Interview: Elliott Gould

Elliott Gould, Maverick Spirit winner, translated a
dancer's ease into memorable screen characters
FATHERLY SURPRISE: Elliott Gould learns to accept his daughter (Sara Rue) in 'Dorfman.'

Elliott Gould once described his method as an actor: "I live what I do, but I was a tap dancer." Gould, who comes to Cinequest to receive a Maverick Spirit award on March 2, was (noted critic J. Hoberman) the youngest actor to make it to the box office Top 10 since Elvis.

Gould's appeal seems obvious. Over the decades, the seeming effortlessness of the dancer yielded to portrayals of men with warmth and humane shrewdness.

He was the ailing heart at the center of the hit Ocean's Eleven movies, and a regular on TV's Friends. But when considering the best work of his heyday, you come back not to his hit role as the battlefield surgeon Trapper John in Altman's movie M*A*S*H but to his slightly haphazard Philip Marlowe in Robert Altman's The Long Goodbye (1973)—without this film, there would be no defective detective Lebowski; watch and learn.

Gould's new film, Dorfman, by Palo Alto's Brad Leong, is playing March 2, 4 and 6 at Cinequest. I asked Gould if the subject of the renaissance of downtown L.A. had attracted him to the film.

He retorted, "Well that's not what the movie is about! It's about Sara Rue's character renewing her view of life, and of nature and relationships. It's nice to have Los Angeles in it. But what I brought to it was an old actor with a lot of experience and love in my heart."

His favorite scene?

"The scene where I'm outside, sitting on the bench. The father tells the daughter she has to be able to think of herself and she deserves to have a life, that there's nothing wrong with her. He's had somewhat of a closed mind and a closed heart up to that point."

Gould went on to tell me, "I love to work, I'm very grateful for any opportunity especially at this time.

"Ego and vanity are very toxic. A grain of pride is good for the heart, but more than that is blindness. Not wanting to be a hypocrite, I have had to accept my own ego and vanity. Whatever parts I can get are based on what people think of me, and if they're interested in my work."

He continued, "Sometimes, we can be typecast. The character I played on Friends was a stereotypical character: it worked famously, but it needed to be somewhat to be stereotypical and two-dimensional. I didn't think that I would do it, and then I saw what Jim Burroughs was doing with the show."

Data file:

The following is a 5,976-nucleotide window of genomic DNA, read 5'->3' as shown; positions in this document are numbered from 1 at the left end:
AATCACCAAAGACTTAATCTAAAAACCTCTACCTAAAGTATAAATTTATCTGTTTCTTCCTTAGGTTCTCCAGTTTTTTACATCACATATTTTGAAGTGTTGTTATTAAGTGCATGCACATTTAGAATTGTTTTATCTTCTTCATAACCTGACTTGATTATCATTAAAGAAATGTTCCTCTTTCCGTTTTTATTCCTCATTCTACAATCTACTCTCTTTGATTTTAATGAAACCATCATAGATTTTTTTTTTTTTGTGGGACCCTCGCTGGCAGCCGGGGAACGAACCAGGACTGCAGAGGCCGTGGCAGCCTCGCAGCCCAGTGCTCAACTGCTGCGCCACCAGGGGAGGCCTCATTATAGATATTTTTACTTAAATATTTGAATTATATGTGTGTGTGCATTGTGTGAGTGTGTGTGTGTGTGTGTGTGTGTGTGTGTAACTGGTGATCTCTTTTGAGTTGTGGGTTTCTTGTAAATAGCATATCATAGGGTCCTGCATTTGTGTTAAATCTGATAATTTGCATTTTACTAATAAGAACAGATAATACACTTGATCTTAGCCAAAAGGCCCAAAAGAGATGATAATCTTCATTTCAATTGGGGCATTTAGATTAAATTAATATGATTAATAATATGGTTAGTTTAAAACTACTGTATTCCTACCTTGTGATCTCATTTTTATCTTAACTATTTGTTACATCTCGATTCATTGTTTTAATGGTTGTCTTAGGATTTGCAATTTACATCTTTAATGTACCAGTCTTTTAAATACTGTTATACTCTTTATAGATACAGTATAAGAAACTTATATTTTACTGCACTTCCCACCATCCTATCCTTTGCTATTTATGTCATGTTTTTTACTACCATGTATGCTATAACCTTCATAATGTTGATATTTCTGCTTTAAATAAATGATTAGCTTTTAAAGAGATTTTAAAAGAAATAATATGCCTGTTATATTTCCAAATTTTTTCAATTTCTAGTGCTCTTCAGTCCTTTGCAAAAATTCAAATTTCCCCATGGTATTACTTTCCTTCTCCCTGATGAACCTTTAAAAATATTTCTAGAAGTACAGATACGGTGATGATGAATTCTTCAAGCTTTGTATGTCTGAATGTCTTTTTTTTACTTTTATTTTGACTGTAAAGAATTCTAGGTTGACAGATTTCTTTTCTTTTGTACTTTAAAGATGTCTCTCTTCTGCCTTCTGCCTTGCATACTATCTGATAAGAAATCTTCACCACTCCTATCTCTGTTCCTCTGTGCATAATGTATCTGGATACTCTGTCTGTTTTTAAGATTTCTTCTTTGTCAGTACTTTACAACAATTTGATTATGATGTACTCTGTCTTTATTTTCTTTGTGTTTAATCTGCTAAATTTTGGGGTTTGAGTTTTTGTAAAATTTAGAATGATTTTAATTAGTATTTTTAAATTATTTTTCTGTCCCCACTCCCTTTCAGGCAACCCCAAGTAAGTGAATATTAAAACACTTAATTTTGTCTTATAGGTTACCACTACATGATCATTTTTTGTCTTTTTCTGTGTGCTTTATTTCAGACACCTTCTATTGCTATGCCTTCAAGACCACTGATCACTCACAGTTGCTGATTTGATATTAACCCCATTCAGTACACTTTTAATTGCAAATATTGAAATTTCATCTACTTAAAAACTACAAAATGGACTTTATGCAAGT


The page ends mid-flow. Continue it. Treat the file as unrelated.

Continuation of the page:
Though he's still a hardworking actor years, Gould's performance in The Long Goodbye is worth the revisit.

"For a while it was my favorite film," he said. "I wouldn't have gotten to do it if Robert Altman hadn't taken it over. UA sent him the script. Altman called me from Ireland where he was shooting Images and asked me, 'What do you think?' I said, 'I always wanted to play that guy.' He said, 'You are that guy!'"

I told Gould that I saw The Long Goodbye the day it opened, back when I was a young kid. I had no idea how much I'd love it 39 years later.

"I saw it screened with Leigh Brackett at Grauman's Chinese Theater," Gould recalled. "She wrote the script for The Big Sleep. She was the first to note how the book had changed the ending, and she said the film had broken the mold. I was making Busting with Robert Blake, a film directed by Peter Hyams, and Peter said he hated it. And [then Los Angeles Times film critic] Charles Champlin destroyed it."

In Gould's view, "The studio didn't know how to present it. It was against the grain. Nobody's been able to get close to The Long Goodbye. Altman's original plan was to remake everything of Chandler, one book every two years. It didn't happen."

The movie is definitely on Gould's mind. "I'm still trying to make the sequel to The Long Goodbye but I can't find a nickel to make it!" he said. "The sequel would be based on a short novel, The Curtain, a book written before there was a Marlowe. We worked some time with the Chandler estate, and they sold me the rights to the book for a dollar. Altman and I started to talk about it—the concept for it, bringing Marlowe into the present, having him old and arthritic. The title would be It's Always Now.

"Alan Rudolph wrote a script, which I haven't transposed yet. I'd like to do it in a way we've never seen the character of Marlowe before. The values don't age."

Elliott Gould award presentation

March 2, 9:30pm, California Theare

Dorfman will be screened

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